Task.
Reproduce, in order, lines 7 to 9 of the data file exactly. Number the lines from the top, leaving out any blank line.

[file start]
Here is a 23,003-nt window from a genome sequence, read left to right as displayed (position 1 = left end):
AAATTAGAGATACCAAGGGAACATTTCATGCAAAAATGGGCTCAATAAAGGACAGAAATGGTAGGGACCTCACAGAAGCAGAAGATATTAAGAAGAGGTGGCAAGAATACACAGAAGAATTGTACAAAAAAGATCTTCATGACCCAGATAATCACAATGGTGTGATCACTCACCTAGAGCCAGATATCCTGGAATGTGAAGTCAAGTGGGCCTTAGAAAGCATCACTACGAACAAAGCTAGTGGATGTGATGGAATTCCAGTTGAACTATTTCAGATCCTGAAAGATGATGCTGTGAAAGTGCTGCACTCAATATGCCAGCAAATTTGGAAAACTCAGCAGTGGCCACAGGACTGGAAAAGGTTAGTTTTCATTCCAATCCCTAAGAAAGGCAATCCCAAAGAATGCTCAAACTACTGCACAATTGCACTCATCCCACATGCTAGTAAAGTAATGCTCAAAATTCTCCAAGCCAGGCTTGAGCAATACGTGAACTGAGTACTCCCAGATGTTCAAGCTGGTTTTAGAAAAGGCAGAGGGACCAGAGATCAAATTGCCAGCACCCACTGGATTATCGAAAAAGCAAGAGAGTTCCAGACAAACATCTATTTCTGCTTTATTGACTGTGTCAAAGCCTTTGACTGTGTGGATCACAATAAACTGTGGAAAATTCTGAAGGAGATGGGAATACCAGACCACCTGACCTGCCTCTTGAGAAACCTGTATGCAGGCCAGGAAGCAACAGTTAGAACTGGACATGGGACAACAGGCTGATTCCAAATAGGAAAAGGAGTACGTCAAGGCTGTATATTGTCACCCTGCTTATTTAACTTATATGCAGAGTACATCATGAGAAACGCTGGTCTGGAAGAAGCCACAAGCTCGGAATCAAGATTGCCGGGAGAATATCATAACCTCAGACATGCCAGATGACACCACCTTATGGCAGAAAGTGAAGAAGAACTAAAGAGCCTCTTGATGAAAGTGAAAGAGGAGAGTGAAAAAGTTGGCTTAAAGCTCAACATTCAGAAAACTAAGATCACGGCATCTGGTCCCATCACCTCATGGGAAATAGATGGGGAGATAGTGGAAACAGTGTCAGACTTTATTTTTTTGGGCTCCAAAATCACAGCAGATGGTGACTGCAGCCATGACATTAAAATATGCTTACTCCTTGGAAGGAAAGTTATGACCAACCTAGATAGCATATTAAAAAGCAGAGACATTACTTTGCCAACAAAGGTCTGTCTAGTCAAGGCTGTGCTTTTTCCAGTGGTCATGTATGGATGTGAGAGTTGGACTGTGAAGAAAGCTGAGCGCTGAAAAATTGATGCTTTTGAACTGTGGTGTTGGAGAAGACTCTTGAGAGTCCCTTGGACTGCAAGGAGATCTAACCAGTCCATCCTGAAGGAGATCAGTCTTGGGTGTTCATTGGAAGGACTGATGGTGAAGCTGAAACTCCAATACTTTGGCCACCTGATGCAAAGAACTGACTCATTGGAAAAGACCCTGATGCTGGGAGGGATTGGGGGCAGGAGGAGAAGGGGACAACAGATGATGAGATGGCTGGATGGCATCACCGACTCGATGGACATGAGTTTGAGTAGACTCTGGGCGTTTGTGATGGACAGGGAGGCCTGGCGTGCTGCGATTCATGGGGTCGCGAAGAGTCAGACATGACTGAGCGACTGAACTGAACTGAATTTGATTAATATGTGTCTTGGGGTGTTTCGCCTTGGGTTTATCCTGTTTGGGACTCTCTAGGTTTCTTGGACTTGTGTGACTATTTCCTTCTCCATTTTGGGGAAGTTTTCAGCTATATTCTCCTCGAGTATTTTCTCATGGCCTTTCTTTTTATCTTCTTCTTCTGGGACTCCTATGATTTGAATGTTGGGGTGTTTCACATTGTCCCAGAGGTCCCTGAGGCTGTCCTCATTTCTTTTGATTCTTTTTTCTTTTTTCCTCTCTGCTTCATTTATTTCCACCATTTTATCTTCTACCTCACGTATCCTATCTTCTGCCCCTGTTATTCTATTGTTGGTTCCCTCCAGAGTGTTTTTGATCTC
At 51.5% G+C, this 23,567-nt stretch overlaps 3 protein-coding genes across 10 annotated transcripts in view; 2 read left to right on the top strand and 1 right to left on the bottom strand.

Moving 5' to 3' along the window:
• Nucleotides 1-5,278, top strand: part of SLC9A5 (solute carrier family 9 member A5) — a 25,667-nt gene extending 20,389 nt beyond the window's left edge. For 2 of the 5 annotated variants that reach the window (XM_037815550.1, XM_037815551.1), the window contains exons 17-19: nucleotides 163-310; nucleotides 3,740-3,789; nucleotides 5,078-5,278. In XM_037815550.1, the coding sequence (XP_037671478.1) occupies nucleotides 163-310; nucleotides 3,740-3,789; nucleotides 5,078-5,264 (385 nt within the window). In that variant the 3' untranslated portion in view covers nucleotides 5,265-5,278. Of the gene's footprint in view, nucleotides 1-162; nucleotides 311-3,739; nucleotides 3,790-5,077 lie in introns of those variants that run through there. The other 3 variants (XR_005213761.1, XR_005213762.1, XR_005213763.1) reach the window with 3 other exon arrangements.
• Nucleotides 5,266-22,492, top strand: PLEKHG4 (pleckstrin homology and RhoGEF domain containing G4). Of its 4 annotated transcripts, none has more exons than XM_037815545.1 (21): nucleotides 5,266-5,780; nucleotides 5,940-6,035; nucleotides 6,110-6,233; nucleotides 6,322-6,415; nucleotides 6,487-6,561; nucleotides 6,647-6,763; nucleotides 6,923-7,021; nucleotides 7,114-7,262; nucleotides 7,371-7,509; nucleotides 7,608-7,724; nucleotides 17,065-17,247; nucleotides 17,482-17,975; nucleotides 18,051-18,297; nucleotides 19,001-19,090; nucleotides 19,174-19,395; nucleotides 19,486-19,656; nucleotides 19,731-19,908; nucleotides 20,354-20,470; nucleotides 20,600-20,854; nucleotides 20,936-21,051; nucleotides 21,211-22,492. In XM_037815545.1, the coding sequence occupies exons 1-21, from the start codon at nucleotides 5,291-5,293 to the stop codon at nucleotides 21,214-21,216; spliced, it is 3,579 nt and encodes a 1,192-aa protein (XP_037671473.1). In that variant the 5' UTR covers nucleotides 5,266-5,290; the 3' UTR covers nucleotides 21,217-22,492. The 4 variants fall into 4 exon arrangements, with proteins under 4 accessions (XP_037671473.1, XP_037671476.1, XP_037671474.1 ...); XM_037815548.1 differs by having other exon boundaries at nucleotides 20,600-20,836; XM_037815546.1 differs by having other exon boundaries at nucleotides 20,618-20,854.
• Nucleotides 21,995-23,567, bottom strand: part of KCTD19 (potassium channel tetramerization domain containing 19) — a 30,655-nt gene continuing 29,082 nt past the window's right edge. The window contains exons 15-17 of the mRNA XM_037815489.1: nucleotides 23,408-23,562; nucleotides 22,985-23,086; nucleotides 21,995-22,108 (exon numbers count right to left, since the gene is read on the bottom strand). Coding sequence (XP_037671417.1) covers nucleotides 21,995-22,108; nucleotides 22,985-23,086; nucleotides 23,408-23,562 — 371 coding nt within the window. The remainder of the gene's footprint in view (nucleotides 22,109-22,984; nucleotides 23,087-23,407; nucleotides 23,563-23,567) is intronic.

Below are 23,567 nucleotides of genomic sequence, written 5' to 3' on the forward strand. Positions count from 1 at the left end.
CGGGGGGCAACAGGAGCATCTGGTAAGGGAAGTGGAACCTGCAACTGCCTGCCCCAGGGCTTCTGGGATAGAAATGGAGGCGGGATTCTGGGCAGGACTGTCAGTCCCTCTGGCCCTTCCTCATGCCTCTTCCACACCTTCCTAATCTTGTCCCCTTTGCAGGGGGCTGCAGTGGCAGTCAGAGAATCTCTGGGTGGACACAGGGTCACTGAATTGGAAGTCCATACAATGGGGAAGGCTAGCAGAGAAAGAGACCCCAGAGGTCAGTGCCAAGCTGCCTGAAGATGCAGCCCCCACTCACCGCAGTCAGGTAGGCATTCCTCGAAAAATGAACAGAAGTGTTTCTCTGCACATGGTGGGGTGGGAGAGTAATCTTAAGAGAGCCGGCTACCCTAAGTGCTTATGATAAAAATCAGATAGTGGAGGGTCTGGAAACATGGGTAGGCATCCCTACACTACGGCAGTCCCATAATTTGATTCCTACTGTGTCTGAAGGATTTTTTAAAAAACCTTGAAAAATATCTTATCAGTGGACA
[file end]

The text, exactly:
• Nucleotides 21,995-23,567, bottom strand: part of KCTD19 (potassium channel tetramerization domain containing 19) — a 30,655-nt gene continuing 29,082 nt past the window's right edge. The window contains exons 15-17 of the mRNA XM_037815489.1: nucleotides 23,408-23,562; nucleotides 22,985-23,086; nucleotides 21,995-22,108 (exon numbers count right to left, since the gene is read on the bottom strand). Coding sequence (XP_037671417.1) covers nucleotides 21,995-22,108; nucleotides 22,985-23,086; nucleotides 23,408-23,562 — 371 coding nt within the window. The remainder of the gene's footprint in view (nucleotides 22,109-22,984; nucleotides 23,087-23,407; nucleotides 23,563-23,567) is intronic.

Below are 23,567 nucleotides of genomic sequence, written 5' to 3' on the forward strand. Positions count from 1 at the left end.
CGGGGGGCAACAGGAGCATCTGGTAAGGGAAGTGGAACCTGCAACTGCCTGCCCCAGGGCTTCTGGGATAGAAATGGAGGCGGGATTCTGGGCAGGACTGTCAGTCCCTCTGGCCCTTCCTCATGCCTCTTCCACACCTTCCTAATCTTGTCCCCTTTGCAGGGGGCTGCAGTGGCAGTCAGAGAATCTCTGGGTGGACACAGGGTCACTGAATTGGAAGTCCATACAATGGGGAAGGCTAGCAGAGAAAGAGACCCCAGAGGTCAGTGCCAAGCTGCCTGAAGATGCAGCCCCCACTCACCGCAGTCAGGTAGGCATTCCTCGAAAAATGAACAGAAGTGTTTCTCTGCACATGGTGGGGTGGGAGAGTAATCTTAAGAGAGCCGGCTACCCTAAGTGCTTATGATAAAAATCAGATAGTGGAGGGTCTGGAAACATGGGTAGGCATCCCTACACTACGGCAGTCCCATAATTTGATTCCTACTGTGTCTGAAGGATTTTTTAAAAAACCTTGAAAAATATCTTATCAGTGGACA